Professor Vogenauer Delivers 2018 Selden Society Annual Lecture
On 2 July, Professor Stefan Vogenauer delivered the Annual Lecture of the Selden Society in the Old Hall of Lincoln’s Inn, London. The Selden Society is the only learned society devoted entirely to English legal history. It was founded by Frederic William Maitland in 1887. Today, it counts nearly 1,700 members, mostly in the English-speaking world. The Annual Lecture has been given since 1952. Previous speakers include John Baker, Paul Brand, Charles Donahue, C.H.S. Fifoot, Arthur Lehman Goodhart, Richard Helmholz, David Ibbetson, Robert Megarry, S.F.C. Milsom, James Oldham, Brian Simpson and Samuel E. Thorne.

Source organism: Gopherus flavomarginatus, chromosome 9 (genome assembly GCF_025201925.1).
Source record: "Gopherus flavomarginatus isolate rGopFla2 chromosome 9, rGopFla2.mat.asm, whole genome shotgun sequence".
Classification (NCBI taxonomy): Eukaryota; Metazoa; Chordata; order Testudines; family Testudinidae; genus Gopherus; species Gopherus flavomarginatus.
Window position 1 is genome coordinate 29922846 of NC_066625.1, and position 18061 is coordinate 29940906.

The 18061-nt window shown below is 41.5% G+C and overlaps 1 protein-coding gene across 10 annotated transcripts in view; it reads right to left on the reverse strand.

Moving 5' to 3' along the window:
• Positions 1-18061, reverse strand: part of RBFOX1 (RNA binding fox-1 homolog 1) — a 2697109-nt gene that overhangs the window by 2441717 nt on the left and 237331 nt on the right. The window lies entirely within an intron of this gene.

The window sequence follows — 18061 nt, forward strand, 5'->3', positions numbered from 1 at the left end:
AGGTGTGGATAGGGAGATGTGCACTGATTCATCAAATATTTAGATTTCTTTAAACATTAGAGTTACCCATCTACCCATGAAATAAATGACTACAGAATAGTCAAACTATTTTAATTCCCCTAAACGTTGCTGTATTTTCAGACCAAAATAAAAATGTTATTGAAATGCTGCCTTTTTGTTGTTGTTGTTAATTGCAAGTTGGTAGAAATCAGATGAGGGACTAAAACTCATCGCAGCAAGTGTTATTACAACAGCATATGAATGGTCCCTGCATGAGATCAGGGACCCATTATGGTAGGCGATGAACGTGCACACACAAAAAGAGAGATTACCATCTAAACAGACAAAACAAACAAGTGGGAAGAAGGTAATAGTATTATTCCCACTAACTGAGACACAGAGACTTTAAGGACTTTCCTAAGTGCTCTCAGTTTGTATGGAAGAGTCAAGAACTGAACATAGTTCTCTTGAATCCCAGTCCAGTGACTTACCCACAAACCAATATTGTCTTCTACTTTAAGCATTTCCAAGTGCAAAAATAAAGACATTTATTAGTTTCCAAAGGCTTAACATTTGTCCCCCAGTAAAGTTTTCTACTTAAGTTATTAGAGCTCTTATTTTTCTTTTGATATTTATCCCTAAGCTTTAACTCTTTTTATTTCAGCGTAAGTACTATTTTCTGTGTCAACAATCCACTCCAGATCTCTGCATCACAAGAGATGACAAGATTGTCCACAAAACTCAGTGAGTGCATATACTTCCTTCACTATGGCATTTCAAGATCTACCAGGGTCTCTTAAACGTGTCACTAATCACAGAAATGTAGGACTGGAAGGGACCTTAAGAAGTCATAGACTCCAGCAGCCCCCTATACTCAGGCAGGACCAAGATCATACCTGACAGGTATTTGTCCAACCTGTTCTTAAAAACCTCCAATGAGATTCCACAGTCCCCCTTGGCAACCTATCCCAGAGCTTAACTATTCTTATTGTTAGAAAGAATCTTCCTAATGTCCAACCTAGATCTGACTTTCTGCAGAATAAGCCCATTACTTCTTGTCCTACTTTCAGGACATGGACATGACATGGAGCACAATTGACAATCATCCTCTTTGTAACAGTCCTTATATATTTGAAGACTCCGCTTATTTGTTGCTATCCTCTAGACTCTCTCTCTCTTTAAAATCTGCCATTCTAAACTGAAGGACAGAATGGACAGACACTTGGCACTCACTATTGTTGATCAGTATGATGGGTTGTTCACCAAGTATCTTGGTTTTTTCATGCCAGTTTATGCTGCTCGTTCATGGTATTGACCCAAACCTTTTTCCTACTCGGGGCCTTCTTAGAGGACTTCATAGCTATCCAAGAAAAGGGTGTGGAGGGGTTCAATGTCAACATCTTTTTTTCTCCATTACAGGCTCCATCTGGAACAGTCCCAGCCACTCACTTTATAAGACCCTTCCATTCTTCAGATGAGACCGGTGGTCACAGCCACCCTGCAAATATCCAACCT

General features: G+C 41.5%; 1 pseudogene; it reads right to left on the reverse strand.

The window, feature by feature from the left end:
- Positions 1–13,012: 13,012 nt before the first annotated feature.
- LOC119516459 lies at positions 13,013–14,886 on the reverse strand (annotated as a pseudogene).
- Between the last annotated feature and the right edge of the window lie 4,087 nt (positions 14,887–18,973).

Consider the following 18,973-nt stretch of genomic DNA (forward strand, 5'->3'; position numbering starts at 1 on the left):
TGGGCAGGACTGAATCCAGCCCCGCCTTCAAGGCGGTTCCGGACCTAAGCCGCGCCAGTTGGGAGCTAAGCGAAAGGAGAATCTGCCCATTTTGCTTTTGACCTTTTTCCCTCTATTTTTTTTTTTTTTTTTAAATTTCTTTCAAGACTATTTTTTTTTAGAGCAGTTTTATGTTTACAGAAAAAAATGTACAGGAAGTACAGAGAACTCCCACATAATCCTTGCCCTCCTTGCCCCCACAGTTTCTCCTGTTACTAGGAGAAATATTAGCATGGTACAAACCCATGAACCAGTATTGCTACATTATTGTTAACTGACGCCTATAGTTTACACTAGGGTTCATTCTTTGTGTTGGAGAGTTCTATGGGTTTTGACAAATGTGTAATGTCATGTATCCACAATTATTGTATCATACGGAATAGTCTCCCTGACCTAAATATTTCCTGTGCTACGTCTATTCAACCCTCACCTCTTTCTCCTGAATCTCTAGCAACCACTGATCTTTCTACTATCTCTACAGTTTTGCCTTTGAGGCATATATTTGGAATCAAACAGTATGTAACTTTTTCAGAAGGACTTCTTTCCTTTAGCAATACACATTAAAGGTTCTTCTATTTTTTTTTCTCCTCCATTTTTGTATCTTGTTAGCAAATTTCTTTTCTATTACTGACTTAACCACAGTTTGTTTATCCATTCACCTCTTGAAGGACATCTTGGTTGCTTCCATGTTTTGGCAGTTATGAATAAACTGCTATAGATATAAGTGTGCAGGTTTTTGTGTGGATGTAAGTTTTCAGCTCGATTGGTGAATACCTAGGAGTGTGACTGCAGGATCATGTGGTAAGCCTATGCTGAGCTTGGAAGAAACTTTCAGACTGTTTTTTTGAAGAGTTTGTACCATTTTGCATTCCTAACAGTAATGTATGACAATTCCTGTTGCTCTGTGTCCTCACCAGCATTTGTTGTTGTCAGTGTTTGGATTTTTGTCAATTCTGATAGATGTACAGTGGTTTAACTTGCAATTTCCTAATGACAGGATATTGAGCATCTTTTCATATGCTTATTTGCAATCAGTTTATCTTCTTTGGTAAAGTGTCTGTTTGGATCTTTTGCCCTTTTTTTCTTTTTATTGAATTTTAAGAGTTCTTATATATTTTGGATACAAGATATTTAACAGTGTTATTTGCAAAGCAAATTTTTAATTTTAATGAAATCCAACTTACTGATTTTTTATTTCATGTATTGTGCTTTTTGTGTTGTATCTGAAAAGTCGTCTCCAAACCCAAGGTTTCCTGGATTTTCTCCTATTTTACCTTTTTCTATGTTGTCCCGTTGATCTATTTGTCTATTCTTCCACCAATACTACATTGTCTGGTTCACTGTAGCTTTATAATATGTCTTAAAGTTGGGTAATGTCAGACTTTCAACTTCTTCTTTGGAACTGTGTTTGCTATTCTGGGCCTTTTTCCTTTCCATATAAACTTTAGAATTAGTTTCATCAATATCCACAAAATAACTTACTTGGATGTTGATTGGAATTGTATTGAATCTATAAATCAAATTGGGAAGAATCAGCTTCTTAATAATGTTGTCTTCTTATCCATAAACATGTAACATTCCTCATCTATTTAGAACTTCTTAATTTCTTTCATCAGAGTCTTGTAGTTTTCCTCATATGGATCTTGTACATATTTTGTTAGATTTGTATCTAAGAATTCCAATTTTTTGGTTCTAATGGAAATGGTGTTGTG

Professor Vogenauer spoke about ‘Translating Savigny: Legal Transplant as Career Advancement’. He focused on the biographies of three British lawyers who had translated Savigny’s writings during the nineteenth century. Legal historians have offered various explanations for why these lawyers undertook their difficult task, ranging from the history of ideas to legal policy concerns and Savigny’s international prestige. Based on archival materials and other contemporary sources, Professor Vogenauer suggested a further, much more mundane reason: their primary motivation was career advancement. Producing a translation of a famous jurist was a vehicle for getting ahead in their chosen professions. By way of conclusion, he argued that discussions of ‘legal transplants’ would generally be enriched by a focus on the actors who are responsible for borrowing legal ideas from another system.